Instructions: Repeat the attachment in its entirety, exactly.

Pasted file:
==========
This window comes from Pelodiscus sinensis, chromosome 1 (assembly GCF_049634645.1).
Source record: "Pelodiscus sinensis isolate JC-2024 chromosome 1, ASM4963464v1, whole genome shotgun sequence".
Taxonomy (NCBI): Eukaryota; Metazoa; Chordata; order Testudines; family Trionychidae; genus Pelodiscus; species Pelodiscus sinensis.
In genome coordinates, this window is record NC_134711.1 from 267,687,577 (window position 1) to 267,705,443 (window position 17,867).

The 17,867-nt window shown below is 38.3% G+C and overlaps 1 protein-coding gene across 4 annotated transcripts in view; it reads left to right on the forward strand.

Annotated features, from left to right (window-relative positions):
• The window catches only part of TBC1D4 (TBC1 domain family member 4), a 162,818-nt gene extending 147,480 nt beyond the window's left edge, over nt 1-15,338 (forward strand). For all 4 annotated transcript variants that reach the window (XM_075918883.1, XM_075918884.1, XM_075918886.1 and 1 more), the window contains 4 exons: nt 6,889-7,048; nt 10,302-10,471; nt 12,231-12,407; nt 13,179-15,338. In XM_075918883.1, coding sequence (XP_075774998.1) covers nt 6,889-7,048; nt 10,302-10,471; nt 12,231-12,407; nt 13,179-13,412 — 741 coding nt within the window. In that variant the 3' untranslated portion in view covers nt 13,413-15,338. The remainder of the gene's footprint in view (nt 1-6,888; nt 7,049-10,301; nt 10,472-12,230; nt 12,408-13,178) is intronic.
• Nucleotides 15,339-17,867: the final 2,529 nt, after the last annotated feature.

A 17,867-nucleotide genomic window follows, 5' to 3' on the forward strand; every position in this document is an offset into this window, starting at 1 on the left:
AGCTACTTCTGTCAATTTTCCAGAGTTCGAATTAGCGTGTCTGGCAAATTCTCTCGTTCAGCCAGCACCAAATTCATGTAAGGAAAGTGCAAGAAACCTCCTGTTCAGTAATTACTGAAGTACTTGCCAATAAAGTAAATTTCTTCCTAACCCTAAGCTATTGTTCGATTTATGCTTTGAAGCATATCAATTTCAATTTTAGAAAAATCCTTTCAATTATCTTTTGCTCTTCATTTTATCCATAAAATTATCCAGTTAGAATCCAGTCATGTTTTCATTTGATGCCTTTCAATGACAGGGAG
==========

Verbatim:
This window comes from Pelodiscus sinensis, chromosome 1 (assembly GCF_049634645.1).
Source record: "Pelodiscus sinensis isolate JC-2024 chromosome 1, ASM4963464v1, whole genome shotgun sequence".
Taxonomy (NCBI): Eukaryota; Metazoa; Chordata; order Testudines; family Trionychidae; genus Pelodiscus; species Pelodiscus sinensis.
In genome coordinates, this window is record NC_134711.1 from 267,687,577 (window position 1) to 267,705,443 (window position 17,867).

The 17,867-nt window shown below is 38.3% G+C and overlaps 1 protein-coding gene across 4 annotated transcripts in view; it reads left to right on the forward strand.

Annotated features, from left to right (window-relative positions):
• The window catches only part of TBC1D4 (TBC1 domain family member 4), a 162,818-nt gene extending 147,480 nt beyond the window's left edge, over nt 1-15,338 (forward strand). For all 4 annotated transcript variants that reach the window (XM_075918883.1, XM_075918884.1, XM_075918886.1 and 1 more), the window contains 4 exons: nt 6,889-7,048; nt 10,302-10,471; nt 12,231-12,407; nt 13,179-15,338. In XM_075918883.1, coding sequence (XP_075774998.1) covers nt 6,889-7,048; nt 10,302-10,471; nt 12,231-12,407; nt 13,179-13,412 — 741 coding nt within the window. In that variant the 3' untranslated portion in view covers nt 13,413-15,338. The remainder of the gene's footprint in view (nt 1-6,888; nt 7,049-10,301; nt 10,472-12,230; nt 12,408-13,178) is intronic.
• Nucleotides 15,339-17,867: the final 2,529 nt, after the last annotated feature.

A 17,867-nucleotide genomic window follows, 5' to 3' on the forward strand; every position in this document is an offset into this window, starting at 1 on the left:
AGCTACTTCTGTCAATTTTCCAGAGTTCGAATTAGCGTGTCTGGCAAATTCTCTCGTTCAGCCAGCACCAAATTCATGTAAGGAAAGTGCAAGAAACCTCCTGTTCAGTAATTACTGAAGTACTTGCCAATAAAGTAAATTTCTTCCTAACCCTAAGCTATTGTTCGATTTATGCTTTGAAGCATATCAATTTCAATTTTAGAAAAATCCTTTCAATTATCTTTTGCTCTTCATTTTATCCATAAAATTATCCAGTTAGAATCCAGTCATGTTTTCATTTGATGCCTTTCAATGACAGGGAG